If you were observing Lent you are probably celebrating the end of the 40 days with some feasting today. While I’m not religious I am interested in the rituals and traditions of Lent, so I recently attended a demonstration class at The Essential Ingredient with Joseph Abboud, the chef/owner of contemporary Middle Eastern restaurant, Rumi, entitled ‘Rumi’s 40 days of Lent’.
Rumi has been on my to-eat list for a while but my weak excuse for not getting there so far is that it only opens evenings, when my outings are somewhat restricted by a young baby. But after attending Joseph’s class I have renewed vigour for getting myself out to try his take on Turkish, Lebanese and Persian cuisine.
Before attending the class I also had a preconceived notion that demonstration classes were a bit of a waste of time when there were so many chefs I could watch on TV. Now I know the difference is like watching a music concert on a screen and attending the gig. The experience is much more satisfactory in real life and what I didn’t realise is that you actually get to taste the food being demonstrated as well! I thought you just sat around watching an upside-down mirror and taking notes.
Anyway, this demonstration class was themed as a Lentan feast. Over the course of 2.5 hours Joseph and his assistant demonstrated five traditional Lebanese dishes typical of the more restrained meals eaten during Lent – lots of vegetables, mostly vegan fare. If this is fasting, then I’m all for it!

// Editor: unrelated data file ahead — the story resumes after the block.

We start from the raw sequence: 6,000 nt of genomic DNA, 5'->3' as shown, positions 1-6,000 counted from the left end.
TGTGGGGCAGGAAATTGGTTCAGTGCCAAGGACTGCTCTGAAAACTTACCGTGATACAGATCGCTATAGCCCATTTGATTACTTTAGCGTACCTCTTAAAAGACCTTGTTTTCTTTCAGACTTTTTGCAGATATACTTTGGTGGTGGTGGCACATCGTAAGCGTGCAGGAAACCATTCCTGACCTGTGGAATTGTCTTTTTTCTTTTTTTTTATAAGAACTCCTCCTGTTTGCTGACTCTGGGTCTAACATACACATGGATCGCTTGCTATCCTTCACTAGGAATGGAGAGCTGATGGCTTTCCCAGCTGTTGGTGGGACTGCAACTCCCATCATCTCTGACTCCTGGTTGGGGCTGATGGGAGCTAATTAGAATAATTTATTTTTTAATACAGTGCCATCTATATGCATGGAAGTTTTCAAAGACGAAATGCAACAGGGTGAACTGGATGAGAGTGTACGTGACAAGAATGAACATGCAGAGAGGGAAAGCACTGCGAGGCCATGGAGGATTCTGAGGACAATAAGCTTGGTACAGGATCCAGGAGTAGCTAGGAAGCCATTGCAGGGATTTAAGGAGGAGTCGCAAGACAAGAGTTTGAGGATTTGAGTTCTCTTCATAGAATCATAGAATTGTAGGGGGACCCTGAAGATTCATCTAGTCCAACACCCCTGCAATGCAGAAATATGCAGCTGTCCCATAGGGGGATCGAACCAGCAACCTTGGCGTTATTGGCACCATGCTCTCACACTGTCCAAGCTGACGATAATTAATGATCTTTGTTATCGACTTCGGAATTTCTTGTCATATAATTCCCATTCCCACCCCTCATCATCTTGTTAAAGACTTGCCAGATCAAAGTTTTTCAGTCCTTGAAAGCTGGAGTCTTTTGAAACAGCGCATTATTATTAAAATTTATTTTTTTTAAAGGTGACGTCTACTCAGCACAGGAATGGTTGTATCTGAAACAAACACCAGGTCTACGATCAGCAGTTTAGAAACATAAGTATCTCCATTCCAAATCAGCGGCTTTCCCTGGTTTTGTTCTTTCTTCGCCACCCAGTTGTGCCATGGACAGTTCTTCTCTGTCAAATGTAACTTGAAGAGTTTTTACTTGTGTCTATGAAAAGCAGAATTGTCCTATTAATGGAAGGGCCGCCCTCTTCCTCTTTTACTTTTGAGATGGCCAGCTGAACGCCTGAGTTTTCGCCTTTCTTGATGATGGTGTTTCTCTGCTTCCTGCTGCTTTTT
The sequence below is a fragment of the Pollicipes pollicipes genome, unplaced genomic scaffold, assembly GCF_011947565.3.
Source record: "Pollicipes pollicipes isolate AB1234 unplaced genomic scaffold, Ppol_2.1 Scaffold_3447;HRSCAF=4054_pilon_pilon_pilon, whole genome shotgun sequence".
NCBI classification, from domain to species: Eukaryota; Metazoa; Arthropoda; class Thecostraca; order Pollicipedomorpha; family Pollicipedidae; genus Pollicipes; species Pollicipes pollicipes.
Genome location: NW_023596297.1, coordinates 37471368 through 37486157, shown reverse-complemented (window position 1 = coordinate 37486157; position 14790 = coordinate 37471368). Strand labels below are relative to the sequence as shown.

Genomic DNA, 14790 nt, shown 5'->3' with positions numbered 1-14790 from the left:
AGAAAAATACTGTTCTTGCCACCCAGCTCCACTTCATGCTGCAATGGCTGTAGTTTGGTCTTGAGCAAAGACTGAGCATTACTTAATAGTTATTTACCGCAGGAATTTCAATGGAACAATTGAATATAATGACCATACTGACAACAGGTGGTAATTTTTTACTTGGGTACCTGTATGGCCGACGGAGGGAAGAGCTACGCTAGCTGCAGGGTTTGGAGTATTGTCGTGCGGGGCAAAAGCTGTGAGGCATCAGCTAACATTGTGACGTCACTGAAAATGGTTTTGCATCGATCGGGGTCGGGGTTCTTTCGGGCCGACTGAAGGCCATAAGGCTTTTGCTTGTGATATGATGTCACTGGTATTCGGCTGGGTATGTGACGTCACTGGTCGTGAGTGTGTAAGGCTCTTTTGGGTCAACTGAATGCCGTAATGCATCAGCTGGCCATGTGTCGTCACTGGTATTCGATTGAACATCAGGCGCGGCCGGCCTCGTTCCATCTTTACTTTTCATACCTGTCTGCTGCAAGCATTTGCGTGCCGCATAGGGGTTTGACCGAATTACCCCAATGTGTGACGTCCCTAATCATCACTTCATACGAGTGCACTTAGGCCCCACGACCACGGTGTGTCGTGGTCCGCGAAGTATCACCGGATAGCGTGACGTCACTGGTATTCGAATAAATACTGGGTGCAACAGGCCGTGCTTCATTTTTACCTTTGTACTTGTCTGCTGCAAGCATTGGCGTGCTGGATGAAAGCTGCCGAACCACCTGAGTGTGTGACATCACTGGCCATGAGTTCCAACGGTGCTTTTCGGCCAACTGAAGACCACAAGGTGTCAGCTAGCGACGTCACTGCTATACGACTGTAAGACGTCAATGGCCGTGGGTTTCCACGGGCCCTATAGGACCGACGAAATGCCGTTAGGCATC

Eggplant M’nazleh. Cubes of deep-fried eggplant folded though a slow-cooked tomato, onion, chilli, cinnamon, allspice and nutmeg sauce. As a variation Joseph also sliced the eggplants and deep-fried them until very dark, which I preferred.
Deep fried cauliflower florets (meant to look very dark brown) with caramelised onions, currants and pine nuts. This dish has been on the menu at Rumi since day one and is a delicious way to serve a very underrated vegetable.
Baked fish with homemade tahini and toasted almonds, pine nuts and walnuts. Joseph buys his nuts and other Mediterranean ingredients from Miramar Nut Shop (313 Lygon St, Brunswick +61 3 9387-6805), Basfoods (419 Victoria St Brunswick +61 3 9381 1444) while his olive oil is locally made by Pitruzello Estate (25 Deverall Rd Sunbury +61 3 5428 3055).
Green beans braised with onion and garlic. The kind of dish that his mum would leave on the stove before going to church and it’d be ready when she returned. I’ve never eaten braised beans before and was surprised to find that grey, soggy looking beans can be very appetising!
Ma’mool – date filled biscuits to celebrate Easter and the end of Lent. Date paste is not a traditional filling and Joseph’s approach to cooking is not to change the traditional recipe unless it tastes better or improves the original.
And finally, the decorated eggs that you saw at the top of this post. These look like wood-turned eggs and the trick is to knot the egg inside a stocking with a parsley leaf then put the egg into a pot of onion skins (red or brown) to dye the outer shell. The flavour inside isn’t affected and the parsley leaf creates a delicate stencil pattern.
If all the chat and tasting about food isn’t enough to get you to a cooking class, as an attendee of a class you get a 6% discount off your purchases at The Essential Ingredient. While drooling over the shelves of delectable goodies I ended up raiding their discount shelves of biscuits, spice mixes, panettone and cycling home with a Himalayan salt brick :–)
View MEL: HOT OR NOT in a larger map